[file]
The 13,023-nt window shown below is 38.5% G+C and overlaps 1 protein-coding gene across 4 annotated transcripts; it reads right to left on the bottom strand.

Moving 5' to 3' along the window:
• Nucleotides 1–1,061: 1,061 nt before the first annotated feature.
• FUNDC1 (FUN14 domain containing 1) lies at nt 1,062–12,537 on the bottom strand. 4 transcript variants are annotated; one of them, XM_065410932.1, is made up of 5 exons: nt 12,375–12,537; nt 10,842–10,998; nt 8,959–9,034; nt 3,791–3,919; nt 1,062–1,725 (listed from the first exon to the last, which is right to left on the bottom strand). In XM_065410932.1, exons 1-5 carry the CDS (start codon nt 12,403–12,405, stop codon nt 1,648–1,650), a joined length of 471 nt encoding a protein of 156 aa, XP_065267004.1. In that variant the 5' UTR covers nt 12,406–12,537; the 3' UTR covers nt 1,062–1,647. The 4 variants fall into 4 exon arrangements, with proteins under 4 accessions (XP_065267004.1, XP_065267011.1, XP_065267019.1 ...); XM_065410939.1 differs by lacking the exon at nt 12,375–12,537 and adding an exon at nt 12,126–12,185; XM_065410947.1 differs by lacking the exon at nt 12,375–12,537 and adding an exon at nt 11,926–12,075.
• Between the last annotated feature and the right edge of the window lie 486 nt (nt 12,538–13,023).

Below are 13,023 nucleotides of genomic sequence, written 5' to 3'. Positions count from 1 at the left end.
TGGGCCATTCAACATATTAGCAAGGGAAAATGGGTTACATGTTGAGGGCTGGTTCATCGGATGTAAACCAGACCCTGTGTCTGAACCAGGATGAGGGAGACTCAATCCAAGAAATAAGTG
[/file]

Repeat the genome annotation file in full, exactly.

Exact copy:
The 13,023-nt window shown below is 38.5% G+C and overlaps 1 protein-coding gene across 4 annotated transcripts; it reads right to left on the bottom strand.

Moving 5' to 3' along the window:
• Nucleotides 1–1,061: 1,061 nt before the first annotated feature.
• FUNDC1 (FUN14 domain containing 1) lies at nt 1,062–12,537 on the bottom strand. 4 transcript variants are annotated; one of them, XM_065410932.1, is made up of 5 exons: nt 12,375–12,537; nt 10,842–10,998; nt 8,959–9,034; nt 3,791–3,919; nt 1,062–1,725 (listed from the first exon to the last, which is right to left on the bottom strand). In XM_065410932.1, exons 1-5 carry the CDS (start codon nt 12,403–12,405, stop codon nt 1,648–1,650), a joined length of 471 nt encoding a protein of 156 aa, XP_065267004.1. In that variant the 5' UTR covers nt 12,406–12,537; the 3' UTR covers nt 1,062–1,647. The 4 variants fall into 4 exon arrangements, with proteins under 4 accessions (XP_065267004.1, XP_065267011.1, XP_065267019.1 ...); XM_065410939.1 differs by lacking the exon at nt 12,375–12,537 and adding an exon at nt 12,126–12,185; XM_065410947.1 differs by lacking the exon at nt 12,375–12,537 and adding an exon at nt 11,926–12,075.
• Between the last annotated feature and the right edge of the window lie 486 nt (nt 12,538–13,023).

Below are 13,023 nucleotides of genomic sequence, written 5' to 3'. Positions count from 1 at the left end.
TGGGCCATTCAACATATTAGCAAGGGAAAATGGGTTACATGTTGAGGGCTGGTTCATCGGATGTAAACCAGACCCTGTGTCTGAACCAGGATGAGGGAGACTCAATCCAAGAAATAAGTG